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August 20, 2005

CFT, Gerbes and K-Theory in Oberwolfach, VI

Posted by urs

With kind permission, here are more details on Brano Jurčo’s talk:

Branislav Jurčo
On the Classification of Nonabelian Bundle Gerbes with Connections
(in preparation)

Update 5th October 2005: The corresponding preprint has now appeared as math.DG/0510078.

Principal G-bundles over X are classified by homotopy equivalence classes


of maps from X to a topological space called BG, the classifying space of BG-bundles. The claim is that this construction can be generalized to 1-nonabelian gerbes/2-bundles by replacing BG with the nerve of the structure 2-group (regarded as a 2-category with a single object).

In fact, the method would directly generalize to n-gerbes/n+1 -bundles for arbitrary n.

Using this result it should be possible to prove the conjecture from the end of math.QA/0504123, which says that String(n)-bundles over M are ‘the same’ as 1-gerbes/2-bundles with structure 2-group P 1 Spin(n).

The construction is based on the fact (see for instance the first few pages of Duskin for a review) that categories can equivalently be regarded as simplicial sets with functors equivalently regarded as simplicial maps, and that in the presence of a topology these simplicial objects can be turned into topological spaces.

To see how the construction works, reconsider the familiar case of a principal G-bundle. Regard the structure group G as a category with a single object and one morphism for each group element. The nerve G of that category is obtained by including

- a single 0-simplex
- a 1-simplex g for each gG
-a 2-simplex

(2)g 1 g 2 g 1 g 2

for all g 1 ,g 2 G
- a 3-simplex for each four composable such 2-simplices
- and so on .

Next, consider some manifold M with a good covering U={U i} iI by open, contractible subsets U iM. The nerve U of this covering has

- a 0-simplex U i for each iI
- a 1-simplex U iU j for every nonempty double intersection U iU j
- a 2-simplex for every triple intersection
- and so on.

Assume the covering is very fine and consider a simplicial map from the nerve of the covering to the nerve of G, as defined above. This evidently looks a lot like a (consistent!) assignment of transition functions of a G-bundle to the covering U. One can easily see that a gauge transformation of such transitions is nothing but a homotopy of the above simplicial maps. Hence homotopy equivalence classes [U ,G ] of such simplicial maps have to do with equivalence classes of G-bundles over M.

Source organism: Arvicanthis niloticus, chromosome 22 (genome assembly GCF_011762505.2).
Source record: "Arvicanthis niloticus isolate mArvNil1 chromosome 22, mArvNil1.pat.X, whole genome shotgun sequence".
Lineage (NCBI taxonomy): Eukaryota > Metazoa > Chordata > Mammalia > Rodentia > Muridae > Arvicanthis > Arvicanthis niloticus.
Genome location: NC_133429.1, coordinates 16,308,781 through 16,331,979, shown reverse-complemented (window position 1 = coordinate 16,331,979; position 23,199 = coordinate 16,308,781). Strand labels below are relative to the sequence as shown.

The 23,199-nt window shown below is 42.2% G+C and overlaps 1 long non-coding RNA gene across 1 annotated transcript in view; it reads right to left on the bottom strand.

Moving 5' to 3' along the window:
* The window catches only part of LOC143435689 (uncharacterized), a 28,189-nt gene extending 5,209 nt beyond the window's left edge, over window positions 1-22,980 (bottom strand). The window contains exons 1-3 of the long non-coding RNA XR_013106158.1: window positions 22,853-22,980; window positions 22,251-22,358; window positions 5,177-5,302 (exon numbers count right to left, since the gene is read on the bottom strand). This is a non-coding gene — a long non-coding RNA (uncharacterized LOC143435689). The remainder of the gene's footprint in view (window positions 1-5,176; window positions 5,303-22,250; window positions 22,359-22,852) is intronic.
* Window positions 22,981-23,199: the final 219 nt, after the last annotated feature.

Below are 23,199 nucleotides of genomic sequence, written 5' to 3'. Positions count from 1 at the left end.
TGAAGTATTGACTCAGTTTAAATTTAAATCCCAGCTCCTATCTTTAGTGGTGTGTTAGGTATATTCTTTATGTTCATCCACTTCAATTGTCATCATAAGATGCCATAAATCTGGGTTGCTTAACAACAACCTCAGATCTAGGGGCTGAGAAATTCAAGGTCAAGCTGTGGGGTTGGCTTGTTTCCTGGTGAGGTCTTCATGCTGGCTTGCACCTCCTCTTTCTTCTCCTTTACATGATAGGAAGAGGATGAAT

One can take the ‘geometric realization’ of this simplicial construction. If everything works right one has

(3)[U ,G ][U ,G ].

Moreover, U is homopy equivalent to M itself, so that finally one has that

(4)[M,G ]:=[M,BG]

is seen to classify G-bundles on M.

Now generalize this idea. It was noted in hep-th/0412325 (see here for a revised version) that the transition functions of a nonabelian gerbe/principal 2-bundle over M with structure 2-group G2 similarly come from simplices in the 2-group G2 , regarded as a 2-category with a single object.

By the same reasoning as above, it should follow that homotopy classes of simplicial maps

(5)[M,G2 ]

from M to the geometric realization of the nerve of the 2-group G2 (in the 2-category-sense) classify nonabelian G2 -gerbes/2-bundles over M.

I cannot draw diagrams right now, but in order to visualize this have a look at the diagram which I reproduced in a previous entry and just replace all appearances of hol with .

Clearly, if this is true at the level of 2-bundles, it should go through for Gn-bundles for all n.

Next, Brano Jurčo notes a certain relation between the nerve G2 of a 2-group G2 regarded as a 2-category with a single object, and the nerve N(G2 ) of the same 2-group but regarded as a 1-category. There is a general notion of classifying space for simplicial groups Q, which is a simplicial space called W¯Q. The claim is that

(6)G2 =W¯N(G2 ).

This again should mean that the classifying space for G2 -2-bundles (the geometric realization of the left hand side) is the same as that for N(G2 )-bundles.

Now, in math.QA/0504123 it was shown that there is a certain 2-group

(7)G2 =P 1 Spin(n)

such that

(8)N(G2 )String(n)